one of those races were the Dark Sun specific 'Half Dwarf'/Muls. Don't get me wrong, Dark Sun is a great setting(regardless of what one thinks about the D&D game mechanics) but mixing these races into a non-Dark Sun game setting is a bit wonky. A little like having a character class called the "Field Combat Medic"
Point taken, but it's a matter of taste. I'm not really looking to have a race with high strength, just a race with Large size (inflicting damage with large-sized weapons). The Half-giant has just +4 to Strength.

the kobold is not a "good idea for a character class" because this is not a CLASS at all! It is a race or species designation. As for whether this should be one of the playable races, that depends both on what you do with them and what other races you already have. I think having orcs, gnomes, goblins, satyrs, centaurs and so forth should take precedence over less familiar and probably less attractive races like Kobolds, Brownies and what not.
Yes, of course, I mean playable race. That was a mix-up. Orcs are basically the same as half-orc (which will be there in the game), only stronger and more evil so not interesting. Gnomes are basically the same as halflings or dwarves, and satyrs are not interesting IMO. Goblin is basically the same as kobold, except it looks worse and is more universally evil. A medium-sized version of the centaur is interesting. The main advantages would be a high speed and double damage when charging with halberds and spears.

I personally am not thrilled about this idea because it kind of eliminates the archetypal UNWISE halfling(like Pippin from the LoTR
Are you sure they were unwise? I see them more as being of average intelligence, rather than average wisdom. Frodo the hobbit is the ring-bearer in LotR because all the others would just use its power for self-advancement.
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Re: Player Races

Postby SkeleTony » Sat Oct 10, 2009 2:19 am

Orcs are basically the same as half-orc (which will be there in the game), only stronger and more evil so not interesting. Gnomes are basically the same as halflings or dwarves, and satyrs are not interesting IMO. Goblin is basically the same as kobold, except it looks worse and is more universally evil. A medium-sized version of the centaur is interesting. The main advantages would be a high speed and double damage when charging with halberds and spears.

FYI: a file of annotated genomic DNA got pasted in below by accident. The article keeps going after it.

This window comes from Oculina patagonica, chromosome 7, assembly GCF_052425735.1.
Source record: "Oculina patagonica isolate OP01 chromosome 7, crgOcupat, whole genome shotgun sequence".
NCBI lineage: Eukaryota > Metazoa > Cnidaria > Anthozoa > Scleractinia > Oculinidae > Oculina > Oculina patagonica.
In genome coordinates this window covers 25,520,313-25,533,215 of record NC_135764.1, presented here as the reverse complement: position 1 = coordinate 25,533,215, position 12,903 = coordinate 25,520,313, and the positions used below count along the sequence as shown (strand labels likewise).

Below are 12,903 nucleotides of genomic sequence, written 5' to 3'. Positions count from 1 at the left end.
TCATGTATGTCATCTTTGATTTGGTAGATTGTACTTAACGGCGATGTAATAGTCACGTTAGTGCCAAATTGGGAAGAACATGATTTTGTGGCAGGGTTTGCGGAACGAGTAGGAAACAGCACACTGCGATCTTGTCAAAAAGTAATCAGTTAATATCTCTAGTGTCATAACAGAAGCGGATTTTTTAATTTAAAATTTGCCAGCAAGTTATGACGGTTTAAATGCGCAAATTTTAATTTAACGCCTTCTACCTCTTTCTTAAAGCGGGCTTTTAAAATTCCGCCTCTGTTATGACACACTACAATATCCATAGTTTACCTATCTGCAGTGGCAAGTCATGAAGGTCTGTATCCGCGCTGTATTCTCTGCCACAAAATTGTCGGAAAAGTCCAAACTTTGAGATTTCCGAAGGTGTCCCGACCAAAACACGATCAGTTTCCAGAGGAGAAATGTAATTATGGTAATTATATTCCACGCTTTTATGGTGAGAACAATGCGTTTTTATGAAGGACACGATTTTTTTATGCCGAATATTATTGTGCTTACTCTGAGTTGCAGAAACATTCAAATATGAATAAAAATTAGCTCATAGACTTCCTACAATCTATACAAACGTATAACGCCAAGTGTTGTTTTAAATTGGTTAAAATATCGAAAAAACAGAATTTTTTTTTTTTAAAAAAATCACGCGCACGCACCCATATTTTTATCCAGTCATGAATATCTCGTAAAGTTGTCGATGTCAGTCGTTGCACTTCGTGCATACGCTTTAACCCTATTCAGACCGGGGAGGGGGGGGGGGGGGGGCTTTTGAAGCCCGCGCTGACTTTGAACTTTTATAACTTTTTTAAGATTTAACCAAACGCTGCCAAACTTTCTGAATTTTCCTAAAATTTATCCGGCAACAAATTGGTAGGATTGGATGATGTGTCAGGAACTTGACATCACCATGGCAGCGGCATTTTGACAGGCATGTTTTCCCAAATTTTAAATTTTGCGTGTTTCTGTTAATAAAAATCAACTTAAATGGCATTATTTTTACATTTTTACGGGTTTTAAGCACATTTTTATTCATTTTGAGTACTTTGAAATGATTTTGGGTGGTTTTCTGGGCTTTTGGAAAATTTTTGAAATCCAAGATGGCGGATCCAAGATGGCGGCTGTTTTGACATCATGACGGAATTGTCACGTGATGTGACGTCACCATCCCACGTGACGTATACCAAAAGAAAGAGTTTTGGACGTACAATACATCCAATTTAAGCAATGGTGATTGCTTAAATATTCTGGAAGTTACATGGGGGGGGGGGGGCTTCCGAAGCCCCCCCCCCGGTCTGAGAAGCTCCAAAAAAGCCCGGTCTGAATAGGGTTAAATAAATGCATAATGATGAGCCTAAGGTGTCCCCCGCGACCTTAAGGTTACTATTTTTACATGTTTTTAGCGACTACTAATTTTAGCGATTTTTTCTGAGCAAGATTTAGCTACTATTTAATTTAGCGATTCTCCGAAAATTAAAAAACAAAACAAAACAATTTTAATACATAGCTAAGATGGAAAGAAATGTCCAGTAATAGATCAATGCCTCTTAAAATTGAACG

All in how you define the races. I guess if you are going by whatever (A)D&D says about them in some specific source then some may not be interesting to you(for whatever reason). I was admittedly assuming one could get creative or outside the D&D box a bit. Proudfoot's CRPG "Natuk" for example, did not have a great game system but the fact that you could ONLY play orcs, half-trolls and ogres(Warriors, Assassins, Scouts, shamans and witch-doctor classes) made the game exceptionally interesting. Instead of the typical "Good guys out to save the world from the big evil foozle" plot that is standard for almost every RPG, Natuk was a game with an original plot/premise that focused on revenge, was full of 'orcy' humor etc. Orcs do not have to be "uninsteresting" and stereotypically "evil" anymore so than elves or humans have to be as boring as they typically are in RPGs. Same goes for ANY race really, from Satyrs to goblins. Kobolds are usually always just smaller versions of goblins(with doggy faces) and just as typically "evil". This has a lot to do with the 'alignment' system D&D uses that pidgeon-holes entire races into cloned behaviors. Better to just treat most races much like humans are treated. It is fine to say that a particular culture(human or nonhuman) TENDS towards certain values(or lack thereof) but a race that is "all chaotic evil" is not a RACE at all. It is a model of robot.

Whether any race is "interesting" or not is all up to the designer. Satyrs are very interesting. They would make the best bards in the game I think and being a 'medium' race with a powerful 'charge' ability, faster running speed etc. while being unable to wear boots or most helmets(because of their hooves and horns) sounds pretty interesting.

Gnomes are a bit redundant in how they are typically portrayed in D&D I will grant you but I would take them over halflings any day if for no other reason that halflings are inextricably tied to Tolkien's specific world-setting and they are basically humans with stunted limbs(re: midgets we used to call them). Gnomes have a bit of the fairie in their blood in most sources(especially outside of D&D) and not really dwarf-like at all.

As far as "looks" go, I don't follow you. I always picture and portray goblins(in my own graphics) in the 'Warhammer' mold so they have always looked a lot cooler than kobolds to me.

As far as 'big' races go I tend to favor what Gygax himself went with way back when and his "Half-Ogre" creation. The original half-ogres did not roll 3D6 for strength for example. They rolled 1d6 and added the result to 13(but adding the result to '12' would make more sense in modern D&D 3.5 systems). Same for Constitution. But for intelligence, Wisdom, and Dex they rolled something like 2d6 or 2d8(less for charisma). They were able to wield bastard swords one handed and get the full damage and got an extra hit die for HP at level one etc. They were much more interesting than the half-giant with the +4 strength thing. Modern D&D tends to try too hard to make nonhumans very 'human-like', keeping the stat bonuses and penalties to a bare minimum and that is a bad thing.